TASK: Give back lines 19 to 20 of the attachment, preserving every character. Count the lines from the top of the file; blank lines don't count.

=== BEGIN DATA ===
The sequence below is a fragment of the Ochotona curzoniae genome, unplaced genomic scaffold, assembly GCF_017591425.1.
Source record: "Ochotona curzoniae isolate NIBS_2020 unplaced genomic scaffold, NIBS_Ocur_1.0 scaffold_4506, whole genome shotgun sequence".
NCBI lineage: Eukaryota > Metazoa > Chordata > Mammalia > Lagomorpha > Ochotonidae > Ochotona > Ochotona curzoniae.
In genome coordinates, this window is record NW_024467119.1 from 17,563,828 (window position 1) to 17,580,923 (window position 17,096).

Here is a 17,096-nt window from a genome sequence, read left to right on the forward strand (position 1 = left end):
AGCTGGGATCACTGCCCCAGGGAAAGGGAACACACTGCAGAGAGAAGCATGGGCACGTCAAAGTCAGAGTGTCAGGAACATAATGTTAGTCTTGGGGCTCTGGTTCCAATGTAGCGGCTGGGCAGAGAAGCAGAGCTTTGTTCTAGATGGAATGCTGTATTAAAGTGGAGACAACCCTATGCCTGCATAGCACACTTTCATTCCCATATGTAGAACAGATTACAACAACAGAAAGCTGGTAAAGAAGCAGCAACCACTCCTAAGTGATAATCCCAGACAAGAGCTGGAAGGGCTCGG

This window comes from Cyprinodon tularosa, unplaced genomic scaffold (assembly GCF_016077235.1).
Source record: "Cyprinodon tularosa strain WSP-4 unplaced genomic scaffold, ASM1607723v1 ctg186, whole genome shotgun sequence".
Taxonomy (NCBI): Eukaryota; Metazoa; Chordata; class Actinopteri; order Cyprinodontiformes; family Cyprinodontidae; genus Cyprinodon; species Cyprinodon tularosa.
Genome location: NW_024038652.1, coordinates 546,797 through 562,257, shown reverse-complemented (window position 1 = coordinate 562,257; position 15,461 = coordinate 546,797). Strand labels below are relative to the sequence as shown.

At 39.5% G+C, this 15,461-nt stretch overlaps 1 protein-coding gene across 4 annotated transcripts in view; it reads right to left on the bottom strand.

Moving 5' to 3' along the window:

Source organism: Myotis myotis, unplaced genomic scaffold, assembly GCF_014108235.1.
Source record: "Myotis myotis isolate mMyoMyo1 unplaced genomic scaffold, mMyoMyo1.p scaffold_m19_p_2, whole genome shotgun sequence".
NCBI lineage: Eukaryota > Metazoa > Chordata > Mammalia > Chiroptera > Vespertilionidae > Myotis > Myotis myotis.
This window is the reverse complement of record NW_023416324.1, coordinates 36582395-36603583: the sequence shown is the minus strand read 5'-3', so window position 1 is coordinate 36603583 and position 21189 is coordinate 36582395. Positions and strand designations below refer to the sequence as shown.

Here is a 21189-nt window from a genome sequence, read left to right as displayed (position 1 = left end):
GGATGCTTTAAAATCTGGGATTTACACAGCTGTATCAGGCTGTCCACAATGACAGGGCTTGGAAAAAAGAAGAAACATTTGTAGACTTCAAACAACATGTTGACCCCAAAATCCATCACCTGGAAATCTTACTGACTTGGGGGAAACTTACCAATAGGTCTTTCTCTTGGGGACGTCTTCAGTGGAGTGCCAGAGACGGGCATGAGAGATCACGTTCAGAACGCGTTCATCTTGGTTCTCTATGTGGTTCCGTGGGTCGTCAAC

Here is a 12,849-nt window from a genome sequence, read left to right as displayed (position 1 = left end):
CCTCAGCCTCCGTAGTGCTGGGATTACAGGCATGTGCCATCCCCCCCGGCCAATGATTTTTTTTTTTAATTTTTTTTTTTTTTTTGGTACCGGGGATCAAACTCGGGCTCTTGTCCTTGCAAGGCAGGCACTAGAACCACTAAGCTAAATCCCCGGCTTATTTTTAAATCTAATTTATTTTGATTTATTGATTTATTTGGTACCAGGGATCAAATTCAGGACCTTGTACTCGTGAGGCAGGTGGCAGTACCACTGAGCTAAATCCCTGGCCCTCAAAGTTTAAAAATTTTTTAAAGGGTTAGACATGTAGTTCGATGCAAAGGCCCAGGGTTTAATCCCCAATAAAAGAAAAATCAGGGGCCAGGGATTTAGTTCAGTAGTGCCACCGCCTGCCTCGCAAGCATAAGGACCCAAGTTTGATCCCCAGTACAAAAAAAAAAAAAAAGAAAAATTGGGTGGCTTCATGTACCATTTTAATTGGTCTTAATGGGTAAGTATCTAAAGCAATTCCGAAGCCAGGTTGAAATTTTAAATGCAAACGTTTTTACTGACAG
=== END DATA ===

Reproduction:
Here is a 12,849-nt window from a genome sequence, read left to right as displayed (position 1 = left end):
CCTCAGCCTCCGTAGTGCTGGGATTACAGGCATGTGCCATCCCCCCCGGCCAATGATTTTTTTTTTTAATTTTTTTTTTTTTTTTGGTACCGGGGATCAAACTCGGGCTCTTGTCCTTGCAAGGCAGGCACTAGAACCACTAAGCTAAATCCCCGGCTTATTTTTAAATCTAATTTATTTTGATTTATTGATTTATTTGGTACCAGGGATCAAATTCAGGACCTTGTACTCGTGAGGCAGGTGGCAGTACCACTGAGCTAAATCCCTGGCCCTCAAAGTTTAAAAATTTTTTAAAGGGTTAGACATGTAGTTCGATGCAAAGGCCCAGGGTTTAATCCCCAATAAAAGAAAAATCAGGGGCCAGGGATTTAGTTCAGTAGTGCCACCGCCTGCCTCGCAAGCATAAGGACCCAAGTTTGATCCCCAGTACAAAAAAAAAAAAAAAGAAAAATTGGGTGGCTTCATGTACCATTTTAATTGGTCTTAATGGGTAAGTATCTAAAGCAATTCCGAAGCCAGGTTGAAATTTTAAATGCAAACGTTTTTACTGACAG